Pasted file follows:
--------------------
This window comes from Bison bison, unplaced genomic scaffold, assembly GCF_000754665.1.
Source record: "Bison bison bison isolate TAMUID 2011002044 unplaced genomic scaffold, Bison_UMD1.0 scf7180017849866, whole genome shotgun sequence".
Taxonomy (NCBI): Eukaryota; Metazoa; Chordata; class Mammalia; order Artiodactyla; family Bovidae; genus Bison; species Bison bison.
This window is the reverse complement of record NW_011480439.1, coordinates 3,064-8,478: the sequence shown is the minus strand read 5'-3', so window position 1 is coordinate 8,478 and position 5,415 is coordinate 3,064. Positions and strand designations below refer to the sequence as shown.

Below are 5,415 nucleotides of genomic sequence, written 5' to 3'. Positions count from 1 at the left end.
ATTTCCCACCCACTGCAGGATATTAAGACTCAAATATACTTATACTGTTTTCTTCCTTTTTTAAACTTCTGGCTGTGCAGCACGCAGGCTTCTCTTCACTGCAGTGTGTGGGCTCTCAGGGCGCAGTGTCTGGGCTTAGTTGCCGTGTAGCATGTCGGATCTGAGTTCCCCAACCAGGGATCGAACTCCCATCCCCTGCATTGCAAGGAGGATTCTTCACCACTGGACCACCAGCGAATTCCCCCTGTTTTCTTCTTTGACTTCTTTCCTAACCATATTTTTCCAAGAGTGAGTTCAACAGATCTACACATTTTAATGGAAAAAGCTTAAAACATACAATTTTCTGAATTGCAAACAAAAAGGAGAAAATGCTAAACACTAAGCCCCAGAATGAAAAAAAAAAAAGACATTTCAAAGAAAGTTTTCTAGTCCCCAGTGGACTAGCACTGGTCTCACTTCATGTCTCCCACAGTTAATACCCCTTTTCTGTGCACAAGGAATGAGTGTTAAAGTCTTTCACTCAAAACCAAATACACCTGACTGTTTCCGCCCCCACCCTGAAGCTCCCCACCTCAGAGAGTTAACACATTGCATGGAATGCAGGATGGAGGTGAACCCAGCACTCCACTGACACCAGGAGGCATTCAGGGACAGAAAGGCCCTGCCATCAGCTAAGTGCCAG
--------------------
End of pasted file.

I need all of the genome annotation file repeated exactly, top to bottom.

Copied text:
This window comes from Bison bison, unplaced genomic scaffold, assembly GCF_000754665.1.
Source record: "Bison bison bison isolate TAMUID 2011002044 unplaced genomic scaffold, Bison_UMD1.0 scf7180017849866, whole genome shotgun sequence".
Taxonomy (NCBI): Eukaryota; Metazoa; Chordata; class Mammalia; order Artiodactyla; family Bovidae; genus Bison; species Bison bison.
This window is the reverse complement of record NW_011480439.1, coordinates 3,064-8,478: the sequence shown is the minus strand read 5'-3', so window position 1 is coordinate 8,478 and position 5,415 is coordinate 3,064. Positions and strand designations below refer to the sequence as shown.

Below are 5,415 nucleotides of genomic sequence, written 5' to 3'. Positions count from 1 at the left end.
ATTTCCCACCCACTGCAGGATATTAAGACTCAAATATACTTATACTGTTTTCTTCCTTTTTTAAACTTCTGGCTGTGCAGCACGCAGGCTTCTCTTCACTGCAGTGTGTGGGCTCTCAGGGCGCAGTGTCTGGGCTTAGTTGCCGTGTAGCATGTCGGATCTGAGTTCCCCAACCAGGGATCGAACTCCCATCCCCTGCATTGCAAGGAGGATTCTTCACCACTGGACCACCAGCGAATTCCCCCTGTTTTCTTCTTTGACTTCTTTCCTAACCATATTTTTCCAAGAGTGAGTTCAACAGATCTACACATTTTAATGGAAAAAGCTTAAAACATACAATTTTCTGAATTGCAAACAAAAAGGAGAAAATGCTAAACACTAAGCCCCAGAATGAAAAAAAAAAAAGACATTTCAAAGAAAGTTTTCTAGTCCCCAGTGGACTAGCACTGGTCTCACTTCATGTCTCCCACAGTTAATACCCCTTTTCTGTGCACAAGGAATGAGTGTTAAAGTCTTTCACTCAAAACCAAATACACCTGACTGTTTCCGCCCCCACCCTGAAGCTCCCCACCTCAGAGAGTTAACACATTGCATGGAATGCAGGATGGAGGTGAACCCAGCACTCCACTGACACCAGGAGGCATTCAGGGACAGAAAGGCCCTGCCATCAGCTAAGTGCCAG